FIFA 12, The Online Pass, And Why I Won’t Be Playing Anymore
The controversial online pass has claimed its first victim, so it seems.
It seems the online pass has taken its first genuine victim – at least, the first one I know about. FIFA 12 will no longer be being played in my flat, and I will not be in the market for future iterations of the game for the foreseeable future.
It’s not just the online pass, I should point out. The tackling system has me utterly stumped. Playing against the AI is an exercise in futility that I could do without – so I’m going to do without it. This is an entirely subjective standpoint and one I know isn’t shared by the whole world, before you start, but it’s got to me.
It’s got to me and it’s made it so I don’t want to play the game in single-player.
Now I know it’s still great against other people. But I don’t have an online pass, and I’m not going to buy one. I’ve made it abundantly clear what I think about this system elsewhere, so no need to go into much detail beyond this: I think they’re gouging nonsense that punish customers rather than the stores that are (apparently) in the wrong.
So that’s it – a combination of arse single-player and locked-out multiplayer that I absolutely refuse to pay to be unlocked means, after a few years of flirting with the series, I’m done with FIFA as far as I can see.
But what would happen if EA didn’t use the online pass? If that idea was – as it should have been – laughed straight out of the meeting room and the person who suggested it was fired, from a cannon, into the sun? What then?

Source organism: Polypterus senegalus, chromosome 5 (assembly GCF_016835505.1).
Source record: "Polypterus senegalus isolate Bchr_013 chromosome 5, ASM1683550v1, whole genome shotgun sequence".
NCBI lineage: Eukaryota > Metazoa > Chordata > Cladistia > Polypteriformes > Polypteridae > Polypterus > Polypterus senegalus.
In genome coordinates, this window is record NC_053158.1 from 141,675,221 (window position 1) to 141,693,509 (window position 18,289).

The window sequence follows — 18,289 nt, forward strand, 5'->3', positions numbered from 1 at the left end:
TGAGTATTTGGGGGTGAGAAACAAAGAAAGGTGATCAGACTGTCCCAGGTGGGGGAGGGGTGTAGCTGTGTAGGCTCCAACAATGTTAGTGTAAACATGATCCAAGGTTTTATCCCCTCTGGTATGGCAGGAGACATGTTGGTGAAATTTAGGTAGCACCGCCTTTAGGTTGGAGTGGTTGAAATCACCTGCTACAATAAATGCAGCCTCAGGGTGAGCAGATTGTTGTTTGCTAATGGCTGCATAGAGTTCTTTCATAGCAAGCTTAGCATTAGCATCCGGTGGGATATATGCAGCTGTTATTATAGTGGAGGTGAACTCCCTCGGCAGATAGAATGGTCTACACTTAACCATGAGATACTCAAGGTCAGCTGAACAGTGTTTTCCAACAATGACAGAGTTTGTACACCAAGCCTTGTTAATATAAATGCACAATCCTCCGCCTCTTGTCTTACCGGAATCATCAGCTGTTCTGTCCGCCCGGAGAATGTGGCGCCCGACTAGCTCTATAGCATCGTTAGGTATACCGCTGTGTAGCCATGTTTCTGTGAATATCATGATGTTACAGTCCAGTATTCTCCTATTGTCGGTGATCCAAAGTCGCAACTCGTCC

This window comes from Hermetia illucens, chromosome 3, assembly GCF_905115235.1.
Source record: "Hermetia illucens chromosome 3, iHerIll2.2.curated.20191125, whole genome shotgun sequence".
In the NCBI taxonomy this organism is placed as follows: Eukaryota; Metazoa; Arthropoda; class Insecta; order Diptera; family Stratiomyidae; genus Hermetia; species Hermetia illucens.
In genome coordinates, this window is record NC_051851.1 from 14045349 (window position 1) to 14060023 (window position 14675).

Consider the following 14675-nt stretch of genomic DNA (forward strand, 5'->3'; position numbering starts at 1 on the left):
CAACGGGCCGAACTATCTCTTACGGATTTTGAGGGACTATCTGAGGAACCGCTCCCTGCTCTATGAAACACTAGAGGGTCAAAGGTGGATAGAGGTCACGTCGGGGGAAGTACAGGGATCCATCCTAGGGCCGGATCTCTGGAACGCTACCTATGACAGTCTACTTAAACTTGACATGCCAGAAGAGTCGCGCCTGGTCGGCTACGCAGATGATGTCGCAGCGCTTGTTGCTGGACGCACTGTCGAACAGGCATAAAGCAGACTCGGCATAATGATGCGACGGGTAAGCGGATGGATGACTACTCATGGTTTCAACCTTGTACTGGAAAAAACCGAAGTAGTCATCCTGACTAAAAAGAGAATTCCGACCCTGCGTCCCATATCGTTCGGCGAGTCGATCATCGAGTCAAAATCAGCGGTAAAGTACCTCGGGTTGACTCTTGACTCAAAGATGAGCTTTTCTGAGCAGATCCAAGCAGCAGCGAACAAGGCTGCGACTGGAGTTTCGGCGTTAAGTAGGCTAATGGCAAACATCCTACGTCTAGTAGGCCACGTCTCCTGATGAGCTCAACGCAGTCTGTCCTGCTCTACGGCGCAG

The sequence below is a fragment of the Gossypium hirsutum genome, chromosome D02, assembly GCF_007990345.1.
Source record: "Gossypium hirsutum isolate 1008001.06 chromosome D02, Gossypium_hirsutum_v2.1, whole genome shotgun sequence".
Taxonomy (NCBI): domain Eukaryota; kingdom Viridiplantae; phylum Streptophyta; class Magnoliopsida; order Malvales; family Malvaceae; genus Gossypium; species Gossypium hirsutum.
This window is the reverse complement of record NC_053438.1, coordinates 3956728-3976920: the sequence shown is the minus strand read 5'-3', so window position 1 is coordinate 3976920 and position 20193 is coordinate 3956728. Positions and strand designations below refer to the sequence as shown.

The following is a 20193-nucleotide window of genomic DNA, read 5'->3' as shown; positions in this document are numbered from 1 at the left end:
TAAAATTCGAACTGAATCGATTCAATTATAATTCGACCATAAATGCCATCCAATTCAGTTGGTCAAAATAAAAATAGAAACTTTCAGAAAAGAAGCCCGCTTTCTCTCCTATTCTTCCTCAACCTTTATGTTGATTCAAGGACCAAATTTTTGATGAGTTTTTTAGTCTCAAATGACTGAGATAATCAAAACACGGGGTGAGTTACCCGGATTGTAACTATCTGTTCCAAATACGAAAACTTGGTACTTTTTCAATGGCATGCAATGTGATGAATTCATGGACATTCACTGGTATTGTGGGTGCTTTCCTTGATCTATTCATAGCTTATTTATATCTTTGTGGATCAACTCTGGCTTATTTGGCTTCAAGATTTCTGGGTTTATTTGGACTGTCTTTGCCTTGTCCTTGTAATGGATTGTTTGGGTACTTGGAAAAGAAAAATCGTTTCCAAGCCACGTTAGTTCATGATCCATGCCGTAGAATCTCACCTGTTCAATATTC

Well, if I stuck with FIFA, EA wouldn’t be getting my money as I would be buying second-hand. It’s in my nature – it’s what I’ve always done, as a frugal (“tight”) northerner. They wouldn’t be getting a guaranteed top-up fee from me as this is the world where online passes don’t exist. So why would they bother living in this world if there’s no profit in it for them?
Well I’d still own the game. I’d still have it in my possession. I’d still have access to online elements including the PlayStation Store. On there, digital items and downloads can be sold, commonly known as DLC – or ‘downloadable content’.
Using this fabled ‘Dee El See’ system, EA could put up items like, say, updated kits or squads and charge a nominal fee for them. Maybe ‘legends’ teams. Maybe they could invent some kind of brutally addictive card game that I would get hopelessly addicted to and put in far more than the £6-10 they would get from me for the online pass…
Ohnowait. Isn’t it crazy to assume that not putting instant punitive measures on half your audience means you might still be able to make money by offering them content they actually want, and by treating them with some modicum of respect and rewarding loyalty.
Look at hats on Team Fortress 2, for example. Just… just look at them. That’s the stick by which everything else in the world should be measured.
But this isn’t just against EA – it’s against any company using a one-time pass system to lock out content from legitimate consumers. FIFA is the first time this has happened, that the online pass (and shitty single-player) has forced my hand like this. The way things are going, I can’t see it being the last.
The minute we stop getting persecuted for the apparent crimes of shops – it’s not the consumer that’s in the wrong, so don’t treat us like we’re the ones with our hands in the cookie jar – is the minute I’m willing to sit down and start paying attention again.
For now, I’ve sworn off football games (aside from my heroin… I mean Football Manager addiction) for the foreseeable future. In a world where online passes didn’t exist, I’d still have a reason to care.